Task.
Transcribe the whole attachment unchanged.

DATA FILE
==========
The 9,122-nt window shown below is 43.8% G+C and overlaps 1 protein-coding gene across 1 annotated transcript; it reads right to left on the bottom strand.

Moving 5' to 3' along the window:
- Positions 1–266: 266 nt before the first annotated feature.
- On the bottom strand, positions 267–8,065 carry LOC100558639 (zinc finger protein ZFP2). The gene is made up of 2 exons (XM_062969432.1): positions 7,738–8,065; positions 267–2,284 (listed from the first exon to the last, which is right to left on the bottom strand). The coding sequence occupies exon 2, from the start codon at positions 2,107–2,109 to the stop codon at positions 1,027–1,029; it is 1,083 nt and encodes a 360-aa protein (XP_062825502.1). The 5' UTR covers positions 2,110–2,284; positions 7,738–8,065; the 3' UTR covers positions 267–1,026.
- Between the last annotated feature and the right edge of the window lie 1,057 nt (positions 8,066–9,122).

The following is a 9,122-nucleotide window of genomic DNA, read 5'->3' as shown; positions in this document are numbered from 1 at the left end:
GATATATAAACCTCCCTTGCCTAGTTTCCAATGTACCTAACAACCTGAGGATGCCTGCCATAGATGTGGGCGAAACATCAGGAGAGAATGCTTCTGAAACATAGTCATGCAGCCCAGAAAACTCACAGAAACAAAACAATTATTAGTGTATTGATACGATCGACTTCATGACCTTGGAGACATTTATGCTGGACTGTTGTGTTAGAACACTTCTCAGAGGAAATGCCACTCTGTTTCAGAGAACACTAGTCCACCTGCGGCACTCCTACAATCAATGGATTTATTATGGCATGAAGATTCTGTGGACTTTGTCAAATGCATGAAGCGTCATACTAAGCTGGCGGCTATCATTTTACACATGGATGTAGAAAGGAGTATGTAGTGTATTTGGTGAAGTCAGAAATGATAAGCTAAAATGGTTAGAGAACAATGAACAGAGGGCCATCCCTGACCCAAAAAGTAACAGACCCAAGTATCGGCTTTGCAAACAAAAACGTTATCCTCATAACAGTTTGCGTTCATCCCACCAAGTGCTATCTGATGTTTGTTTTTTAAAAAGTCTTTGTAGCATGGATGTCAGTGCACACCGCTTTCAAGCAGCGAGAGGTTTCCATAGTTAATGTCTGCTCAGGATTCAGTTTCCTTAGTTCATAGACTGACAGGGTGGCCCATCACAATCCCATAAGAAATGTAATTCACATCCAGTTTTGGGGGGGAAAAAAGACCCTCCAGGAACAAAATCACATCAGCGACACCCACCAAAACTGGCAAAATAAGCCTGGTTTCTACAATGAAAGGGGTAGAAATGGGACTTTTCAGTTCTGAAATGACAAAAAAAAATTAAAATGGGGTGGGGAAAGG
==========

The 9,122-nt window shown below is 43.8% G+C and overlaps 1 protein-coding gene across 1 annotated transcript; it reads right to left on the bottom strand.

Moving 5' to 3' along the window:
- Positions 1–266: 266 nt before the first annotated feature.
- On the bottom strand, positions 267–8,065 carry LOC100558639 (zinc finger protein ZFP2). The gene is made up of 2 exons (XM_062969432.1): positions 7,738–8,065; positions 267–2,284 (listed from the first exon to the last, which is right to left on the bottom strand). The coding sequence occupies exon 2, from the start codon at positions 2,107–2,109 to the stop codon at positions 1,027–1,029; it is 1,083 nt and encodes a 360-aa protein (XP_062825502.1). The 5' UTR covers positions 2,110–2,284; positions 7,738–8,065; the 3' UTR covers positions 267–1,026.
- Between the last annotated feature and the right edge of the window lie 1,057 nt (positions 8,066–9,122).

The following is a 9,122-nucleotide window of genomic DNA, read 5'->3' as shown; positions in this document are numbered from 1 at the left end:
GATATATAAACCTCCCTTGCCTAGTTTCCAATGTACCTAACAACCTGAGGATGCCTGCCATAGATGTGGGCGAAACATCAGGAGAGAATGCTTCTGAAACATAGTCATGCAGCCCAGAAAACTCACAGAAACAAAACAATTATTAGTGTATTGATACGATCGACTTCATGACCTTGGAGACATTTATGCTGGACTGTTGTGTTAGAACACTTCTCAGAGGAAATGCCACTCTGTTTCAGAGAACACTAGTCCACCTGCGGCACTCCTACAATCAATGGATTTATTATGGCATGAAGATTCTGTGGACTTTGTCAAATGCATGAAGCGTCATACTAAGCTGGCGGCTATCATTTTACACATGGATGTAGAAAGGAGTATGTAGTGTATTTGGTGAAGTCAGAAATGATAAGCTAAAATGGTTAGAGAACAATGAACAGAGGGCCATCCCTGACCCAAAAAGTAACAGACCCAAGTATCGGCTTTGCAAACAAAAACGTTATCCTCATAACAGTTTGCGTTCATCCCACCAAGTGCTATCTGATGTTTGTTTTTTAAAAAGTCTTTGTAGCATGGATGTCAGTGCACACCGCTTTCAAGCAGCGAGAGGTTTCCATAGTTAATGTCTGCTCAGGATTCAGTTTCCTTAGTTCATAGACTGACAGGGTGGCCCATCACAATCCCATAAGAAATGTAATTCACATCCAGTTTTGGGGGGGAAAAAAGACCCTCCAGGAACAAAATCACATCAGCGACACCCACCAAAACTGGCAAAATAAGCCTGGTTTCTACAATGAAAGGGGTAGAAATGGGACTTTTCAGTTCTGAAATGACAAAAAAAAATTAAAATGGGGTGGGGAAAGG